My 10 year old son Micah and 8 year old daughter Naomi are preparing to compete in the local Bible Bee. The full version of the Bee was too overwhelming (100 passages, plus multiple choice Scripture knowledge questions) so we opted for the 50 passage Mini Bee instead. We try to work a little bit on it every day, but sometimes we miss. My 6 year old son Ben reads the verses to me, but hasn't memorized many yet, while 4 year old Melody tries to recite a few words from hearing her siblings say them.
I formatted four pages of the verses for the Mini-Bee in a way that makes it easier to memorize. This is the passage that Micah memorized this morning.
1 Corinthians 10:13
No temptation has overtaken you
that is not common to man.
God is faithful,
and He will not let you be tempted
beyond your ability, but with the temptation
He will also provide the way of escape,
that you may be able to endure it.
Notice that each line has only one or two logical phrases in it. This helps the concepts fix into the mind and makes the words easier to remember. We try to repeat the words rhythmically several times. For longer passages, I start out by saying the short words, and they have to fill in the key words, such as temptation or overtaken. Repetition and accuracy are the keys. Over and over, word for word. Micah can pretty much do a whole page of over a dozen passages without stopping.
Dr. David Murray gives a video lesson on How To Memorize: 10 Fast Facts, which is specifically geared for Bible Bee folks but very helpful to anyone. (I love the Scottish accent!) This article & video on Tim Challies' blog will also be encouraging for adults: Memorizing Scripture - An Interview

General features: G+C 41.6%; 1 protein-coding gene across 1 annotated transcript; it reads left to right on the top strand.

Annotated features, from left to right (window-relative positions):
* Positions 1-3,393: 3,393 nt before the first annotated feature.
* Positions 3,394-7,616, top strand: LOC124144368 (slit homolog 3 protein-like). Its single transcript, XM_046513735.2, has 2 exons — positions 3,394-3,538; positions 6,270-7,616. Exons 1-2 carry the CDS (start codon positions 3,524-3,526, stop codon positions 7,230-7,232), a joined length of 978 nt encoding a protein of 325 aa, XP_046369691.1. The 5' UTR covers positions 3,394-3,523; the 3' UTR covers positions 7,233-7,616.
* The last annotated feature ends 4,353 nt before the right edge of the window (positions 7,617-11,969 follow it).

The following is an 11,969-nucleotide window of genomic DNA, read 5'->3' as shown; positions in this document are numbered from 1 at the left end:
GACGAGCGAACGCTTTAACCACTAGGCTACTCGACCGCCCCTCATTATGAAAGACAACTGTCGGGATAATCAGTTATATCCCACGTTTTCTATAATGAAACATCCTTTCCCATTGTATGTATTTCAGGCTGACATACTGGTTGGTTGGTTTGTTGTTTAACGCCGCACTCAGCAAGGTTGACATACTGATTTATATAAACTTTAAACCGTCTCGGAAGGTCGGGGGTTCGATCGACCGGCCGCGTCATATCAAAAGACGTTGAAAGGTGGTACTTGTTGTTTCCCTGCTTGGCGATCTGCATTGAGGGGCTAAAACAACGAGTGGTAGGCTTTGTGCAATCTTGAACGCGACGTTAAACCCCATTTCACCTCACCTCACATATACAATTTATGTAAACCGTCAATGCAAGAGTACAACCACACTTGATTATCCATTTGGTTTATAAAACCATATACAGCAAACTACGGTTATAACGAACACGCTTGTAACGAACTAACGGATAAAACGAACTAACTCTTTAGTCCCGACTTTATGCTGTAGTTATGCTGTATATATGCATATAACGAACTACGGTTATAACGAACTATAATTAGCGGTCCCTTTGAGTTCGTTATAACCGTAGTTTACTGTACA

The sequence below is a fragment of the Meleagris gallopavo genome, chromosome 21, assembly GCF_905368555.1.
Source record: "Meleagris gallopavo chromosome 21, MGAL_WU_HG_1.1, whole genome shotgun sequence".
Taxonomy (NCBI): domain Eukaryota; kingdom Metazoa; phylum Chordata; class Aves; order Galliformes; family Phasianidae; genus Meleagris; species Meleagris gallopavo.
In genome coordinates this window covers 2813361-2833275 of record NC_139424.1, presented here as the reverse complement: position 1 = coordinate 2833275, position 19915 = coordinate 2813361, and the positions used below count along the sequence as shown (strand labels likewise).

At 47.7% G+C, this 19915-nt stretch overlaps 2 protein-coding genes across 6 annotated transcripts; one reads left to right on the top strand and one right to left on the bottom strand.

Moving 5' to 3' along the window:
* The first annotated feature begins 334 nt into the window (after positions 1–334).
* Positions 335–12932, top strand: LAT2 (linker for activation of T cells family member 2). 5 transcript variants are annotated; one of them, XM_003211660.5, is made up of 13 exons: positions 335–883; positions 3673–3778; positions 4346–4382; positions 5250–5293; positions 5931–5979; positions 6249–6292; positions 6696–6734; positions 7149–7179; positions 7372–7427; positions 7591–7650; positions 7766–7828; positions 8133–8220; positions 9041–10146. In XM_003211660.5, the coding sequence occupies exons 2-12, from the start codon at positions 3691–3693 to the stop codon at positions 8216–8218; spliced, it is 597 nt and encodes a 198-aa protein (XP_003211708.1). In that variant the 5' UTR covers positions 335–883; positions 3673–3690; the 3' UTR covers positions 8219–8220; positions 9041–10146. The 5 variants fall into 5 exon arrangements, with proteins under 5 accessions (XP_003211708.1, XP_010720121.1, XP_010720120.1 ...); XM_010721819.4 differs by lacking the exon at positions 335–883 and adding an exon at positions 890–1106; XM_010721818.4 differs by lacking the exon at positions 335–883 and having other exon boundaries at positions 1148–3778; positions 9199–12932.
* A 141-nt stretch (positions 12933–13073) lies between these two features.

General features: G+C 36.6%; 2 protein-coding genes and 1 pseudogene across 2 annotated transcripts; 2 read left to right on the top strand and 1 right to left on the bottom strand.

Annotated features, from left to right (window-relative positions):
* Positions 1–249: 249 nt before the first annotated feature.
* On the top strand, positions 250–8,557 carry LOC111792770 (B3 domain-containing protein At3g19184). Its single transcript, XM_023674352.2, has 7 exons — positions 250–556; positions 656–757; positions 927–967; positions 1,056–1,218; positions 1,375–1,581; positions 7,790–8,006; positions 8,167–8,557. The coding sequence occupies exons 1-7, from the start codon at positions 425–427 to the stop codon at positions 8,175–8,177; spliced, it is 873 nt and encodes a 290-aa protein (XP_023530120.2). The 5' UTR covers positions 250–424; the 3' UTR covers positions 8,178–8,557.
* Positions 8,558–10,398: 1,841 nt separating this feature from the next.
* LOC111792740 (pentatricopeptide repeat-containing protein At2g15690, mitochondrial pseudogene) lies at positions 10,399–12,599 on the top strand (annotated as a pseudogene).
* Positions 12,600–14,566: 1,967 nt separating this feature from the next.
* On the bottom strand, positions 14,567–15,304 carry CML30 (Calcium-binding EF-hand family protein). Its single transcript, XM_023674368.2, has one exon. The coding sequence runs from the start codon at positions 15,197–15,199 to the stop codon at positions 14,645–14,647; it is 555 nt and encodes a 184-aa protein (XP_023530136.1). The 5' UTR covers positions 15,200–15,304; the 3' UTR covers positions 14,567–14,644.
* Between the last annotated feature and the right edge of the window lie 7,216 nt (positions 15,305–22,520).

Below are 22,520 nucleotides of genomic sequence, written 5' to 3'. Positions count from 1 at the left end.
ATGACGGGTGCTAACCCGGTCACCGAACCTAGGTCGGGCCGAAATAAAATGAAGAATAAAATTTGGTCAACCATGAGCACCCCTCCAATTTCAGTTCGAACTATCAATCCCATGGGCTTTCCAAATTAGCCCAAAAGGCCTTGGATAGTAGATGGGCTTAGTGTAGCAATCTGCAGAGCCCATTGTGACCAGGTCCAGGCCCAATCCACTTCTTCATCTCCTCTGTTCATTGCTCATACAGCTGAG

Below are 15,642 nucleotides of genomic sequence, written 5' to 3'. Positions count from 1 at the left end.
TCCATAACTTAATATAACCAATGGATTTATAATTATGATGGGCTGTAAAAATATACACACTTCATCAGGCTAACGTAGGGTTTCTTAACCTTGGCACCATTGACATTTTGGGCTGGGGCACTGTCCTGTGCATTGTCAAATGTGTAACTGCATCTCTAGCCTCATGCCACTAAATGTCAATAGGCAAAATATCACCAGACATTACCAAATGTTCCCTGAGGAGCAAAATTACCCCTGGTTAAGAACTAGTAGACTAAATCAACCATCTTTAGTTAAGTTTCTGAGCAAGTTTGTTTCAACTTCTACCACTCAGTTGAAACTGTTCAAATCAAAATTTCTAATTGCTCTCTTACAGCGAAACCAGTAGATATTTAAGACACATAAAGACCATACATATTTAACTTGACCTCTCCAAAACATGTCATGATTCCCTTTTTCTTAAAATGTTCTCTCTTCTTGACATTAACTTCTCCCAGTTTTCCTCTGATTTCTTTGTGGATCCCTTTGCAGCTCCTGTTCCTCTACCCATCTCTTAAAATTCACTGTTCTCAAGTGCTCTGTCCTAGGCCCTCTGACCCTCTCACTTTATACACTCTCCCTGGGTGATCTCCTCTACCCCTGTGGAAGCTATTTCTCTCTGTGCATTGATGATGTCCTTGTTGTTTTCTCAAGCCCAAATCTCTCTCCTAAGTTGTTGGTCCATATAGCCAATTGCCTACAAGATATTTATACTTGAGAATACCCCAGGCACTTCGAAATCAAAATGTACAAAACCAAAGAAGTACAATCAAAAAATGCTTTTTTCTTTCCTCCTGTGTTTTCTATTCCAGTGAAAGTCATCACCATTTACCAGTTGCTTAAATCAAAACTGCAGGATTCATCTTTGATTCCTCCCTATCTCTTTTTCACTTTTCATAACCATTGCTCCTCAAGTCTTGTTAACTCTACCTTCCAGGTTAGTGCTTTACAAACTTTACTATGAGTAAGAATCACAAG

A finally, an excerpt from my book Common Sense Excellence: Faith-Filled Home Education for Preschool to 5th Grade.
“I have hidden your word in my heart that I might not sin against you.” Psalm 119:11
“Let the word of Christ dwell in you richly
And whatever you do, whether in word or deed,
giving thanks to God the Father through him.” Colossians 3:16-17
Use relevance. The verses you choose should have some interest to a child. Basic theology (who is God and what is he like?) and Christian living (how should I act?) are the best choices at this age level. You might find that the memory verses that your child brings home from Sunday School are sufficient. You could also choose a series of verses that will reinforce a certain principle. If your child is struggling to develop a character quality like patience or kindness, this is an obvious topic for memory verses! Here is a list of good starting verses:
- Psalm 119:105 and 119:111 and 139:14
- Proverbs 17:17
- Matthew 4:4 and 11:28-30
- Mark 16:15
- John 14:15
- Romans 3:23 and 5:8 and 6:23
- Philippians 4:7 and 4:13 and 4:19
- 1 Thessalonians 5:16-18
- James 1:22
- 1 Peter 5:7
- 1 John 4:7-8 and 4:11 and 5:14
Use repetition. A non-reading preschooler can memorize Bible verses by listening to you say them over and over, and eventually repeating after you phrase by phrase. A friend told me that her two year old daughter memorized a large portion of Proverbs 2 just by overhearing her two older brothers do their memory work each day. An older child can look at the verse while saying it out loud. If he is memorizing more than one verse in a passage over a period of days, he can recite as much as he knows every day, and then add a little bit more. “For it is: Do and do, do and do, rule on rule, rule on rule; a little here, a little there." Isaiah 28:9-10